In a rare and unexpected move, a federal appeals court has ordered the release of a Nebraska businessman who was last year convicted alongside corrupt former Chicago Ald. Ambrosio Medrano.
Jim Barta was entrapped into paying a bribe by the FBI, the 7th Circuit of the U.S. Court of Appeals ruled Monday evening, just hours after hearing oral arguments in Barta’s case.
The 72-year-old Nebraskanis due to be released from a federal prison in MinnesotaTuesday afternoon. ButMedrano’schances of release aren’t improved by the ruling, Barta’s lawyer said.
Medrano — currently serving a 13 year sentence, andthe only former Chicago alderman to be convicted of corruption offenses on three separate occasions — was convicted in June, 2013 withBarta and a third co-defendant, Gus Buenrostro, of conspiring topaying bribes to try to win medical supply contracts with Los Angeles County.
Bartahoped his mail order pharmacy business would make millions selling prescriptions under the scheme, prosecutors said.
But Barta was “entrapped as a matter of law” the Appeals Court ruled in a paragraph-long initial ruling Monday, cutting short Barta’s release by nearly a year. Just hours earlier, Barta’s lawyer Corey Rubenstein had argued before the court that Barta was “pushed” by an undercover FBI agentinto signing a bribe check that he otherwise “was not predisposed” to paying.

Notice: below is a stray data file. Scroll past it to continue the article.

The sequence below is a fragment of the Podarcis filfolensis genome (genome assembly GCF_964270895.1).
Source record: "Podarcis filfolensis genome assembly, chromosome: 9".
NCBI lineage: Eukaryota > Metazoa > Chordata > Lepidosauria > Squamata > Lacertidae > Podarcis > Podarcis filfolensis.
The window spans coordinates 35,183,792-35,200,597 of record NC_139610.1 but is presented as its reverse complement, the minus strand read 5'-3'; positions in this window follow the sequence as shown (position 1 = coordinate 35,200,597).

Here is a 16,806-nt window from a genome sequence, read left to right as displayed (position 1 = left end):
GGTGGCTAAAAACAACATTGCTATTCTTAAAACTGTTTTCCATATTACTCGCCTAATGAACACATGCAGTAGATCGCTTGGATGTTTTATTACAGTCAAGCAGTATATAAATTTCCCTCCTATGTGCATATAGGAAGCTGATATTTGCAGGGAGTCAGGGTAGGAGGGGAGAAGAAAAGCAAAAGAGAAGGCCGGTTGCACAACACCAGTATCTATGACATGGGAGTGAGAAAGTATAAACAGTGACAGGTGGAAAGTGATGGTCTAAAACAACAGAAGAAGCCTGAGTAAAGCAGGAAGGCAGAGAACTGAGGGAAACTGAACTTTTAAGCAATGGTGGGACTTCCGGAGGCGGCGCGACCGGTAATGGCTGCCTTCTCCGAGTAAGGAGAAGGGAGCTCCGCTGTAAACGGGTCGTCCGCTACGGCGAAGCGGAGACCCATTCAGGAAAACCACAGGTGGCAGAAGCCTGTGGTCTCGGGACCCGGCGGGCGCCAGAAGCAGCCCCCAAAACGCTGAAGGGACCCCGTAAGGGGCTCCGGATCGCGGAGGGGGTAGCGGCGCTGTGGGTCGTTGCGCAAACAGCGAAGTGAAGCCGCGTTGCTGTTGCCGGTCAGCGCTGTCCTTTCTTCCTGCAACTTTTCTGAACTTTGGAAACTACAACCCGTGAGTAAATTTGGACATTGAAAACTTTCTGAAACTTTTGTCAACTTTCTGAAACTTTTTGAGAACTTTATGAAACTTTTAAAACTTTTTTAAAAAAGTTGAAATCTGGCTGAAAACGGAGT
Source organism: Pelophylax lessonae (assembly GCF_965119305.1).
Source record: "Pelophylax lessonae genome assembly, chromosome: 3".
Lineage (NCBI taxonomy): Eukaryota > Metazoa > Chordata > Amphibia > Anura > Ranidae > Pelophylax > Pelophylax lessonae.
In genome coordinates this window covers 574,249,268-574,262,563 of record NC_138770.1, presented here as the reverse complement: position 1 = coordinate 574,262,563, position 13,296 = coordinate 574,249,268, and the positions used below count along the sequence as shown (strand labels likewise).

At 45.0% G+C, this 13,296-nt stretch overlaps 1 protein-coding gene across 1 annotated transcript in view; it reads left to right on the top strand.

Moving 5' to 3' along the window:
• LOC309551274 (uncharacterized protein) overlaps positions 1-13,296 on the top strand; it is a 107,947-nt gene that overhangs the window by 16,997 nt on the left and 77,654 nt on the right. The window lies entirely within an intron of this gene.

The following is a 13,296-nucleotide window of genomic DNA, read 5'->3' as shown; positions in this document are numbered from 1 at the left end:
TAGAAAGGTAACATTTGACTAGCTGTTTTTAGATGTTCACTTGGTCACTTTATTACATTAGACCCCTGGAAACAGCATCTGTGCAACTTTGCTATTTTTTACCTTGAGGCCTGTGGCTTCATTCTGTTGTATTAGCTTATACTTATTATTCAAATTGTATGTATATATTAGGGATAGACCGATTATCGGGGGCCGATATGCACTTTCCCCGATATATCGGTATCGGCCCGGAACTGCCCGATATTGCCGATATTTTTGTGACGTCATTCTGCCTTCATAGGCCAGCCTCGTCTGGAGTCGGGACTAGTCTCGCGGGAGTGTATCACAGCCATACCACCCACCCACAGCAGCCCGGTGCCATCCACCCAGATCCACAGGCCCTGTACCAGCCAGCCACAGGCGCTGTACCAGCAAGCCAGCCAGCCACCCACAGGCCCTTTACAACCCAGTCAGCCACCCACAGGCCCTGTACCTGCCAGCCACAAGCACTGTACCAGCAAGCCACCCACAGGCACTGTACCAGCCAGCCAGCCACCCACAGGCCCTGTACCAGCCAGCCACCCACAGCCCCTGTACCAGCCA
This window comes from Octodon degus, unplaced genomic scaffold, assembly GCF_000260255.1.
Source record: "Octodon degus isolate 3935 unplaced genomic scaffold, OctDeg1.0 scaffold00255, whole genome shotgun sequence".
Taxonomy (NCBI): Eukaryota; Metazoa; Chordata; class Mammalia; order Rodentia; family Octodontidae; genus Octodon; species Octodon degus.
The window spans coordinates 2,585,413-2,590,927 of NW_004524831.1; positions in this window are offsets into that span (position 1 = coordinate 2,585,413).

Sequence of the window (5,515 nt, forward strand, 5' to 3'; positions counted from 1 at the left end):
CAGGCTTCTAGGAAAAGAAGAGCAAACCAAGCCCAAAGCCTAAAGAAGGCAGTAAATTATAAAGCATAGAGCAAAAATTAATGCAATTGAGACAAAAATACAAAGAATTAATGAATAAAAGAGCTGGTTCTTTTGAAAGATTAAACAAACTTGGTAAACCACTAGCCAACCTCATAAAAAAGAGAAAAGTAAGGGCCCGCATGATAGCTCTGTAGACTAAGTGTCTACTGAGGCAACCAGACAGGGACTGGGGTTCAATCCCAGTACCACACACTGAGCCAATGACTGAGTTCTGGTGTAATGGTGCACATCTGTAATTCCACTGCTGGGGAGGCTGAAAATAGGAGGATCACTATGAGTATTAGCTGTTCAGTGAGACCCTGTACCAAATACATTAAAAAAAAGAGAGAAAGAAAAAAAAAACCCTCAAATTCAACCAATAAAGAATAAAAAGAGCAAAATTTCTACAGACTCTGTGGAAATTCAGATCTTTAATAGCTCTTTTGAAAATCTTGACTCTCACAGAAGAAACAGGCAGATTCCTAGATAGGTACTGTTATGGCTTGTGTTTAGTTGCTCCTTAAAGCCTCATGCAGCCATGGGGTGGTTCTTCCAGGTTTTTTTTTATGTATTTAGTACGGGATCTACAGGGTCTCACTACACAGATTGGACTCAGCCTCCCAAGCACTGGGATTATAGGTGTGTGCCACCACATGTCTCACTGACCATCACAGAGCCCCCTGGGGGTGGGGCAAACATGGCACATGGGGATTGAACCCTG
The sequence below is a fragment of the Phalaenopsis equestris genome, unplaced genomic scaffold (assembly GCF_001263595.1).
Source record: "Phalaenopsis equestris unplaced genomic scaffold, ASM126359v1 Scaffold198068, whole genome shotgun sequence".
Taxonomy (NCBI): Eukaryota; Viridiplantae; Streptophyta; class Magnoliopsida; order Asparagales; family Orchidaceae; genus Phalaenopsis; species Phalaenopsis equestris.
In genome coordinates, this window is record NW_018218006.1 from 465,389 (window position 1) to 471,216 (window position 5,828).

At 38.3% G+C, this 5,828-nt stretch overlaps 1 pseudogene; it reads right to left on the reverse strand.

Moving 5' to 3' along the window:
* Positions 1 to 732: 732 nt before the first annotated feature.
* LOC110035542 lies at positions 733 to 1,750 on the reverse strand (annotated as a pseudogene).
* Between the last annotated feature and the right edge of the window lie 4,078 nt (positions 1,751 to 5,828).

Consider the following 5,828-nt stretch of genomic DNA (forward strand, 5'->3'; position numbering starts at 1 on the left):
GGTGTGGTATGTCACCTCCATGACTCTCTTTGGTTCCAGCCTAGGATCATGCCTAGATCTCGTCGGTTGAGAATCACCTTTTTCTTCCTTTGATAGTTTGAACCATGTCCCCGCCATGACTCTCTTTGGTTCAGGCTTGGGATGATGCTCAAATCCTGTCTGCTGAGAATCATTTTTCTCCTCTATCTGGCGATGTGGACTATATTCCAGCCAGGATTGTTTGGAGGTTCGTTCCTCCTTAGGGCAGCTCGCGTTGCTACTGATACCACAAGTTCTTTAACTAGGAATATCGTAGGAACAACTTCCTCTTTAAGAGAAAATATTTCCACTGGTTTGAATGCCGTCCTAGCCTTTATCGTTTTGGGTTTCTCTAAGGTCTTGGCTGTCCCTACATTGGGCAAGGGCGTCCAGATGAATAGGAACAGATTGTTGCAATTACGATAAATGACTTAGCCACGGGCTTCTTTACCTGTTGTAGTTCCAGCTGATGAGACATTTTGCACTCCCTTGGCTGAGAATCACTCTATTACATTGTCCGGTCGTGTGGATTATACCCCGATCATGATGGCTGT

Sting operations like the one that lead to Medrano and Barta’s indictment are routinely used by the feds, and frequently lead to unsuccessfulcries of entrapment from defense attorneys. The Seventh Circuit, which will issue a full written ruling at a later date, isin particular widely seen aspro-prosecution.
But Rubenstein said Tuesday that Barta’s case was “very unusual” and not a sign of any wider change. “The government kept hounding him to make a payment,” he said, adding thatBarta’s family is “thrilled” with Barta’s release.
The U.S. Attorney’s office declined to comment.Medrano’s attorney Gal Pissetzky, who also argued before the court Monday, did not immediately return calls seeking comment.
First convicted in the 1990s for accepting bribes while on Chicago’s City Council, Medrano over the course of his life has been given more total federal prison time — 15 and a half years—than any public official in Chicago history. He’s scheduled to be released in November, 2025.